https://en.wikipedia.org/wiki/Tramlink

Mel's Flexities are built in China though, with the bogies coming from European factories:

https://en.wikipedia.org/wiki/E-class_Melbourne_tram

One has to wonder if 'globalisation' isn't the common factor causing problems? In theory, it could/should work well. But such complicated systems live or die in the set-up and adjustments, especially if local content is used and not completely accounted for in algorithms and performance.

I'll dig deeper later to see if the Vienna built ones also use components from "Mannheim and Siegen".

One also wonders if servo systems (e.g: Grab and Release) are dependent on the frames being welded correctly...and what's a stable servo algorithm for a tight construction swings to instability when 'components in the chain' introduce factors beyond software and hardware damping and compensation?

Think an aircraft rather than a tram, different by degrees of consequence, but the same wild instabilities produce very negative outcomes in both.

Edit to Add: Just did a quick check for bogies, and found this:
http://www.wikiwand.com/en/Flexity_Outlook_(Toronto_streetcar)

I'm rushed right now, but couldn't help but see Munro's reference to this, considerably more specific that what we've been led to believe: (How can braking be separated from bogie issues? Systems that effect "modulation" are only as effective as the bogies staying equidistant from each other)

https://stevemunro.ca/2018/07/04/bombardier-undermines-streetcar-credibility/

Haha "Dandenong" is a suburb near Melbourne. Those trams are built there. But I can see why you would have guessed the name was Chinese
 

Maltesefalcon

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Defective welds in bogie and articulated portal you say? In layman's terms the components that hold the wheels on the vehicle and keep the sections coupled together.

Well I'm sure glad it didn't affect anything important.
 

steveintoronto

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Defective welds in bogie and articulated portal you say? In layman's terms the components that hold the wheels on the vehicle and keep the sections coupled together.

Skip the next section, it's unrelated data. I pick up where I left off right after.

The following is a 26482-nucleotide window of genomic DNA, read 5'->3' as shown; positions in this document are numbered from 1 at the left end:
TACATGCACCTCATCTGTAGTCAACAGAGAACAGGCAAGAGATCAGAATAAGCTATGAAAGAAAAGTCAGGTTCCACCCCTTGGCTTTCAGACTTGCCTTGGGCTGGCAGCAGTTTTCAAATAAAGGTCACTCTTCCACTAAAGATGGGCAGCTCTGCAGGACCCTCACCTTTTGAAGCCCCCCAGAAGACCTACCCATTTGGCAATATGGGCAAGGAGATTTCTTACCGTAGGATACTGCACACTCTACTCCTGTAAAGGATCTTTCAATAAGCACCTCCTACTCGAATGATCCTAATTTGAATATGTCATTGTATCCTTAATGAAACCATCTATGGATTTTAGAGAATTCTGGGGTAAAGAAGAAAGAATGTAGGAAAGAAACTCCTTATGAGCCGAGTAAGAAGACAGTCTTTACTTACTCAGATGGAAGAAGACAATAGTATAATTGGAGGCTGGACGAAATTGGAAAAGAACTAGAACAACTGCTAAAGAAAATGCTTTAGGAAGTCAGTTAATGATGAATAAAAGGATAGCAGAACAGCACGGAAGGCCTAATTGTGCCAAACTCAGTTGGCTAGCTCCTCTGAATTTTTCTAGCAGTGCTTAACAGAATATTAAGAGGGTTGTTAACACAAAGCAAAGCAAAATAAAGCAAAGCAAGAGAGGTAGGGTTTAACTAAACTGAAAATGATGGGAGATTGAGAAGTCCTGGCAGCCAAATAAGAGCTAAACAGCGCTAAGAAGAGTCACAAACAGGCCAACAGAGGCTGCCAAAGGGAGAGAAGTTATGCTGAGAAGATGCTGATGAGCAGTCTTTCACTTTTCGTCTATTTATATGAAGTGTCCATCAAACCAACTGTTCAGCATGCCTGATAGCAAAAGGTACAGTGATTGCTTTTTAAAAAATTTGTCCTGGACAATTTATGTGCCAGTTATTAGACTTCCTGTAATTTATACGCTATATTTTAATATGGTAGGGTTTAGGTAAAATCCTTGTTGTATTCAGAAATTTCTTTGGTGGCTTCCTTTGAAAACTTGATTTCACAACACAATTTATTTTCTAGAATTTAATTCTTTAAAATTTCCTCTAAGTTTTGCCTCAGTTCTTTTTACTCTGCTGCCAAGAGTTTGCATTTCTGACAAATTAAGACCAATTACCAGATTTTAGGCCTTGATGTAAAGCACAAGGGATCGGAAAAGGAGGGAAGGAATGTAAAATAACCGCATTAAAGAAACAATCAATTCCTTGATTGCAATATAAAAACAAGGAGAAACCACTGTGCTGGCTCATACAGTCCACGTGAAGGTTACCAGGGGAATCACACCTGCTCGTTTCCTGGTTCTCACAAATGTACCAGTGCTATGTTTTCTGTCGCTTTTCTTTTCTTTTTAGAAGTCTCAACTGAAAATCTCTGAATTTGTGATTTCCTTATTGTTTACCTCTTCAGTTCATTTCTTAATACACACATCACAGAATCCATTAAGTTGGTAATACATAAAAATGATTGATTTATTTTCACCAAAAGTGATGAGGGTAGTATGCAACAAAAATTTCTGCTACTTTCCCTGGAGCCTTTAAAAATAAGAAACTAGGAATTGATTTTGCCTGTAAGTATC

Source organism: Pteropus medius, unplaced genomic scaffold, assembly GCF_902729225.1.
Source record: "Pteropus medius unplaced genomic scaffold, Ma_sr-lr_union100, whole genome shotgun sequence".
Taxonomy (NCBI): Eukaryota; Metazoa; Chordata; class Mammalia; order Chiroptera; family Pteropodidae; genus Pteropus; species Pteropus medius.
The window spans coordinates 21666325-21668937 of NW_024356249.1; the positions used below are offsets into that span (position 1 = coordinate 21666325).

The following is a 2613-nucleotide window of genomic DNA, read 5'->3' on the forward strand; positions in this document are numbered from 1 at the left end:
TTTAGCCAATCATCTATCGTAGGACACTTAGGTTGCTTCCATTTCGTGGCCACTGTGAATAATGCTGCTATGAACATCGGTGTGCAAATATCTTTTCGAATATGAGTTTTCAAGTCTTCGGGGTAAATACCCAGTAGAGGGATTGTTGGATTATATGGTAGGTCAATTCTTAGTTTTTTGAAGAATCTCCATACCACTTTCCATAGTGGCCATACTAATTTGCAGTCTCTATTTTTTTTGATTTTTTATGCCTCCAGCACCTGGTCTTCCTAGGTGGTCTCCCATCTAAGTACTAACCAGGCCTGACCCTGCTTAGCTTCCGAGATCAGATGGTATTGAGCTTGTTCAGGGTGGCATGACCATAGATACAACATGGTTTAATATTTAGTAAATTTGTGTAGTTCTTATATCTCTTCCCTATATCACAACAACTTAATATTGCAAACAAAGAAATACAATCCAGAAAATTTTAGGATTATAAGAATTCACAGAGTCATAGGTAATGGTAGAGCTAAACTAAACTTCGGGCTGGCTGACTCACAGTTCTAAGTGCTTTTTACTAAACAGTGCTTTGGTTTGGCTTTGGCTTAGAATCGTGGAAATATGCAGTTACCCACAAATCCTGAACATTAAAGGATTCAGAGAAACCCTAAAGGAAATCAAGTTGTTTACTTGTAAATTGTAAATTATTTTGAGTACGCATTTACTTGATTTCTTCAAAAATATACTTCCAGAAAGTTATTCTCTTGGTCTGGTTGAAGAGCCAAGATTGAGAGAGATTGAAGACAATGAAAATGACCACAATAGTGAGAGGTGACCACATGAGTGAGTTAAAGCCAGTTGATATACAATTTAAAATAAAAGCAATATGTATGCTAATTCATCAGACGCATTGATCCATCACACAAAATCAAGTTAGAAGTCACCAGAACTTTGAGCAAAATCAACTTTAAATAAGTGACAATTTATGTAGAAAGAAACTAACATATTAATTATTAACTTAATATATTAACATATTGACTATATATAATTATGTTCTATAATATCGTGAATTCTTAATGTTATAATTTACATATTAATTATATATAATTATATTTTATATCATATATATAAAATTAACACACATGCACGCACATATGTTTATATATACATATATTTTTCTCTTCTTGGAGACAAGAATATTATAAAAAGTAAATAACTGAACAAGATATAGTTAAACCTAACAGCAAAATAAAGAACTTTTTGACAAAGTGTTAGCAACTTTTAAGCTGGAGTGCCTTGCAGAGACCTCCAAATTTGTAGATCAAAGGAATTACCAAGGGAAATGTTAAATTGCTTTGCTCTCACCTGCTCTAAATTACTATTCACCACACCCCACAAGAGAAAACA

Well I'm sure glad it didn't affect anything important.
If @felix123 ' claim is correct, there's every indication that "sending the cars back to Poc" isn't going to fully address an underlying issue. It could be a design fault, not just a welding/assembly one.

Btw: My apologies Felix, I was rushed and primed with the assumption that rolling stock was sourced in China, that has been a sensitive topic with Aussie rail vehicles, but the concern remains, irregardless.

Anyone else notice how incredibly rough the brakes are on the Flexities? I've seen seniors thrown around just on Spadina, nothing that fast, and I'm a very able cyclist, but trying to stand to secure my bike in the rack space provided can be impossible...and dangerous.
 

duper

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4491 is seeing a lot of testing on the 501 route this weekend. Entering service soon, I hope.
 

drum118

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4491 is seeing a lot of testing on the 501 route this weekend. Entering service soon, I hope.
Will it see the same faith as 4490 after it does its burn in?? Then does the normal 2 days preparing the car for service and then sits on the yard service track for a week so far??? Don't know if it could have fail the burn in and waiting parts. It been here 19 days so far.

At least it not a problem car like 4489 is, that still hasn't seen a day of testing after being here 27 days.

4491 has only been here 14 days and burning the tracks yesterday. Has done 2 days of testing so far and may see service by the weekend. That would put it in the 20 days range for in service these days. Done testing on Bathurst, 509, St Clair and the Long Branch area that I have seen so far.
 

drum118

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At 11:33 pm, 4490 is now on track 3 and it could be finally ready for service.

4491 is just outside the east service bay track 1, as it maybe ready to do more testing or be surprised to see it in service Wed.

4489 sitting at the east end service bay track leading to the service yard track and blocking another cars getting to the yard.

Nothing on the new cars yet.
 

Allandale25

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drum118

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4490 is finally in service on 509 after being here 21 days and a week sitting in the yard for something.

4491 is in the service bay and 4489 still where it was yesterday on the east end.